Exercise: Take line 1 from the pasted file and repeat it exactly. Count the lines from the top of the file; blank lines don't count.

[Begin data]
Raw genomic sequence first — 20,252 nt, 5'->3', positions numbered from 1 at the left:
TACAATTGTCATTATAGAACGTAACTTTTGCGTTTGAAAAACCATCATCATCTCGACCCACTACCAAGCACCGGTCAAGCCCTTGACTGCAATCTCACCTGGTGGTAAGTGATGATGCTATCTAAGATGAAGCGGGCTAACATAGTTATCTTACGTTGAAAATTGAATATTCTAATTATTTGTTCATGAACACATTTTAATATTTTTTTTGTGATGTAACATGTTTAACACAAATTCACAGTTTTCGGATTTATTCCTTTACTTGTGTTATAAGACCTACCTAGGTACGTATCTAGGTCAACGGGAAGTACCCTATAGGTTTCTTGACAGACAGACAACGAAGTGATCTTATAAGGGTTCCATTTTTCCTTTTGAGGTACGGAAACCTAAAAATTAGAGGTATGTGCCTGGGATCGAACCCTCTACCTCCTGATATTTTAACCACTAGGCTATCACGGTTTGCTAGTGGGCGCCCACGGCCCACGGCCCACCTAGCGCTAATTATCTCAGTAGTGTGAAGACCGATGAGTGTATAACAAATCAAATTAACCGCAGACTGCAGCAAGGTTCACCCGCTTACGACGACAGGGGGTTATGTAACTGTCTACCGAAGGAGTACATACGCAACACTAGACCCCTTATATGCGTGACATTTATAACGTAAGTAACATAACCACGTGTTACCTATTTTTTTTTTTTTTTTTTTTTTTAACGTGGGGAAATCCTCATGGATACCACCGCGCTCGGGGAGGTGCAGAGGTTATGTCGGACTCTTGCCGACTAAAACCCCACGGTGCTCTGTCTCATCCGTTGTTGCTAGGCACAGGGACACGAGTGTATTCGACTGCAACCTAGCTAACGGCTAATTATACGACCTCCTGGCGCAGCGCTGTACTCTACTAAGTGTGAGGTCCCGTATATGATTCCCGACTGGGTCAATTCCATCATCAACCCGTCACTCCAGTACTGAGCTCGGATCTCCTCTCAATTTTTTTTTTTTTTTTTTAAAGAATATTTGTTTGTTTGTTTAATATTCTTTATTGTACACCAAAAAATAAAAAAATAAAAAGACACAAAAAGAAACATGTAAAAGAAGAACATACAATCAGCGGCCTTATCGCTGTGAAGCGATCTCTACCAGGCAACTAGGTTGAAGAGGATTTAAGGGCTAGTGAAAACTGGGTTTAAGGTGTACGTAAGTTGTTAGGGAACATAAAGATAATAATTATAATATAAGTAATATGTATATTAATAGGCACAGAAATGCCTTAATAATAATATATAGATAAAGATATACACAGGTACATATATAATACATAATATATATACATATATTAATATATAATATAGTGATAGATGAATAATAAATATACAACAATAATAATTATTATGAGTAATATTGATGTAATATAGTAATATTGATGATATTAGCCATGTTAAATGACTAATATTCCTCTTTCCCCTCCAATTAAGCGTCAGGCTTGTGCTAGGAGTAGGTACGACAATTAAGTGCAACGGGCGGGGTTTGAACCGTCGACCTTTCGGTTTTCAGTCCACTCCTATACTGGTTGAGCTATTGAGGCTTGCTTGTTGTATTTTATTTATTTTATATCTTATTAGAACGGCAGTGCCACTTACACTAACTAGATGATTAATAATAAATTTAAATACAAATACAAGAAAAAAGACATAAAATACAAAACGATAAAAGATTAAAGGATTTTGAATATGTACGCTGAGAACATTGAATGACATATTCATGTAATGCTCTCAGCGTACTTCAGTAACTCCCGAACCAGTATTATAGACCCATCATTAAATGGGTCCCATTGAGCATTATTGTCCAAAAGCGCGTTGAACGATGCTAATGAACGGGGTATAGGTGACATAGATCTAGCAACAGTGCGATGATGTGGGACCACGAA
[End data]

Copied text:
Raw genomic sequence first — 20,252 nt, 5'->3', positions numbered from 1 at the left: